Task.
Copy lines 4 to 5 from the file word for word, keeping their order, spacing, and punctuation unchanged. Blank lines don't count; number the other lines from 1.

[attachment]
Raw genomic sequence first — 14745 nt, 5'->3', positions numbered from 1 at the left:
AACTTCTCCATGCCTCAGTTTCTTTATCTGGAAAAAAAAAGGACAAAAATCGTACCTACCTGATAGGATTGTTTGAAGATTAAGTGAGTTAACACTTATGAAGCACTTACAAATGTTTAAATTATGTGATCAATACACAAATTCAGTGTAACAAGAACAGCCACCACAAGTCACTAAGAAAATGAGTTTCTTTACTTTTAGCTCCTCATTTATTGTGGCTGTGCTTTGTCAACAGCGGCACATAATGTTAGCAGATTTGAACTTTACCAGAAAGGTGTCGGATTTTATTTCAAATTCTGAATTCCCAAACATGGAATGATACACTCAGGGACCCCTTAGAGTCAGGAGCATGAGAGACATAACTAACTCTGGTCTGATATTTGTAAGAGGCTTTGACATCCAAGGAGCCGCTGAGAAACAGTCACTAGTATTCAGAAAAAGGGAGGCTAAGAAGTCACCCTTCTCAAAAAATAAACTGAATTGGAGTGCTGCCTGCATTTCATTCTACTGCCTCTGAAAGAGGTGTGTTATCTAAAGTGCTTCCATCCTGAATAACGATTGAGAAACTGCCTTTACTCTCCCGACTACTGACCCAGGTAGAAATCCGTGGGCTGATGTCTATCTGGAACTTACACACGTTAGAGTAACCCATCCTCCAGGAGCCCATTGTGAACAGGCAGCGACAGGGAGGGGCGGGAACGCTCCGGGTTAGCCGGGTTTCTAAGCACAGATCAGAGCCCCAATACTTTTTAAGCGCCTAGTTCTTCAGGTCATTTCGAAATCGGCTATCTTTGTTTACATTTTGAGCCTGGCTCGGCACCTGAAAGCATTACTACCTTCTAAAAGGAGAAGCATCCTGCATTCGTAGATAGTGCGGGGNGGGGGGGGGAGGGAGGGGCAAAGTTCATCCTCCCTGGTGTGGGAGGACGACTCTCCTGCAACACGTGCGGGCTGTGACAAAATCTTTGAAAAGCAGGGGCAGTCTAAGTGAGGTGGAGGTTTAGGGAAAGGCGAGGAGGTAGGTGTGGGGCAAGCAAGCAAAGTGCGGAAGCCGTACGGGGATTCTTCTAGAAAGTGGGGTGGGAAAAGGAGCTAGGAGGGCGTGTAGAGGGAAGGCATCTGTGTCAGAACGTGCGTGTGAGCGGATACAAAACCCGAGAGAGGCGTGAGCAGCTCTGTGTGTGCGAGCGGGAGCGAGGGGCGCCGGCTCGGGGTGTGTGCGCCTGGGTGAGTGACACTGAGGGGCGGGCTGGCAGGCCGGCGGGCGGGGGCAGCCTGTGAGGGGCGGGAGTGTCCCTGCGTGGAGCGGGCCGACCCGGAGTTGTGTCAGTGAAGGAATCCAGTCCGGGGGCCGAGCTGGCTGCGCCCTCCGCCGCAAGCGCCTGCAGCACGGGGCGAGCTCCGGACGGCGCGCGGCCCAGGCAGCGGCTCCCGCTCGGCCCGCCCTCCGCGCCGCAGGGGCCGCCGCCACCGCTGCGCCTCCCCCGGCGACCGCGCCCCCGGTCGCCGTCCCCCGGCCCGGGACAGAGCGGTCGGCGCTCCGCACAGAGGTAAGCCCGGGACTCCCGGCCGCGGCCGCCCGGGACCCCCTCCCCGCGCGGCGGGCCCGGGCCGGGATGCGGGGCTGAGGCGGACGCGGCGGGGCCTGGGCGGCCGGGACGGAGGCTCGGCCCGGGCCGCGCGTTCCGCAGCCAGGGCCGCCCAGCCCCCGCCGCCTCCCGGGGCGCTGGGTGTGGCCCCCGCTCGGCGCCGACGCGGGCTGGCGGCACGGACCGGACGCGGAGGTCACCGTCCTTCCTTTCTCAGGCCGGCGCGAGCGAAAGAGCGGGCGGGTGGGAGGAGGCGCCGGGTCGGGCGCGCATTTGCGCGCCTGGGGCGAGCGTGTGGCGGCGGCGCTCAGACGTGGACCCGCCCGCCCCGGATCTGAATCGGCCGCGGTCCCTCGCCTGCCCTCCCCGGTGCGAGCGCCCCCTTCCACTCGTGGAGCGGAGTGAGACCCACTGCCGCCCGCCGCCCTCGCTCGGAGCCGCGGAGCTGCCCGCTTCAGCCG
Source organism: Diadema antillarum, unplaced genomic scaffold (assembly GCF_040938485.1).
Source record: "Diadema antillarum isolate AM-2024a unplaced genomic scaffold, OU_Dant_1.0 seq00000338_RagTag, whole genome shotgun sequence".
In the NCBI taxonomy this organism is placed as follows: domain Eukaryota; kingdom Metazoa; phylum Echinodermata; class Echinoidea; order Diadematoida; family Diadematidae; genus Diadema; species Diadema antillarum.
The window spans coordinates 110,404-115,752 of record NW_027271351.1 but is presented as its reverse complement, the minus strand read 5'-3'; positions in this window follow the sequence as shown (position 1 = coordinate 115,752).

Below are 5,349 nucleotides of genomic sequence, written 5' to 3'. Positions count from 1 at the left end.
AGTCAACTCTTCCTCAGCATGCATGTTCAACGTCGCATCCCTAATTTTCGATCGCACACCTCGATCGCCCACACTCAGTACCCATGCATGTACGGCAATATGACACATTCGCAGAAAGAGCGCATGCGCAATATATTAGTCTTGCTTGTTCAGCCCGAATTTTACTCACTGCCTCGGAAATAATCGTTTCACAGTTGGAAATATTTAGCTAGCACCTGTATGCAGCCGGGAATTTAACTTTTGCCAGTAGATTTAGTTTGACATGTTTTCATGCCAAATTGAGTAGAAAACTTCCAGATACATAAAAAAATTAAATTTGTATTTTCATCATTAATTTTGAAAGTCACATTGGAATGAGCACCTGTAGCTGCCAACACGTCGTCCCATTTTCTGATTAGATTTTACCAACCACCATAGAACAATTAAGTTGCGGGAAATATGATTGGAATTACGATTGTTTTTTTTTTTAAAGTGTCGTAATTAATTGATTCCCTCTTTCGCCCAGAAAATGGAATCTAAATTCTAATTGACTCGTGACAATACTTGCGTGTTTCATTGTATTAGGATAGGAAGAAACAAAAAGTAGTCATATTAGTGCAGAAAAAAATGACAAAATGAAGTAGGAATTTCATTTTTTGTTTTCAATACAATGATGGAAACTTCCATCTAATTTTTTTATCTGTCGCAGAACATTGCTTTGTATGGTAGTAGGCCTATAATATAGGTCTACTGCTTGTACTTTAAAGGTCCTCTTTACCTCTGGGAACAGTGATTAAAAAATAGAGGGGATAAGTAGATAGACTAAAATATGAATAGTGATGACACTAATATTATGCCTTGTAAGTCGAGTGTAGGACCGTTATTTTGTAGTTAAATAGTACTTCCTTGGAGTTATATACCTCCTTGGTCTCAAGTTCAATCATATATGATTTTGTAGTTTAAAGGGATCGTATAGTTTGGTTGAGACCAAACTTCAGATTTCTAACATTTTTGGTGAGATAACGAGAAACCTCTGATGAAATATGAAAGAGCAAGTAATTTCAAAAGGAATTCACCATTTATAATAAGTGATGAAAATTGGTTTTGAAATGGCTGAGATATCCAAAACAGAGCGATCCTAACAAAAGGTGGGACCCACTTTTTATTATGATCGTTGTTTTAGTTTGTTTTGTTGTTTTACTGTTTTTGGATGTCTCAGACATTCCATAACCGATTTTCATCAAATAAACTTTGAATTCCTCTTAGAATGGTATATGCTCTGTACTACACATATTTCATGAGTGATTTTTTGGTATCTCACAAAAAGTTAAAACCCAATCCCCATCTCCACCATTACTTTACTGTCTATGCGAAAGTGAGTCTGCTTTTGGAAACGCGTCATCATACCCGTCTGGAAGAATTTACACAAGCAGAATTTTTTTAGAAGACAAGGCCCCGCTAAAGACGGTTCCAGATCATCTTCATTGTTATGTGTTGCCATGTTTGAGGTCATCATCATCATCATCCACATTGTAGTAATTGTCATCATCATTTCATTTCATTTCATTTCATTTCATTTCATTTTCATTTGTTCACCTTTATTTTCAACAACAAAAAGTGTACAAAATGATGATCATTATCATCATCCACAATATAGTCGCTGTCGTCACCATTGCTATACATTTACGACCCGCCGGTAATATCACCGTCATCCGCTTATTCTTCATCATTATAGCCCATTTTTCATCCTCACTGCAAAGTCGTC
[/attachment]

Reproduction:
Source record: "Diadema antillarum isolate AM-2024a unplaced genomic scaffold, OU_Dant_1.0 seq00000338_RagTag, whole genome shotgun sequence".
In the NCBI taxonomy this organism is placed as follows: domain Eukaryota; kingdom Metazoa; phylum Echinodermata; class Echinoidea; order Diadematoida; family Diadematidae; genus Diadema; species Diadema antillarum.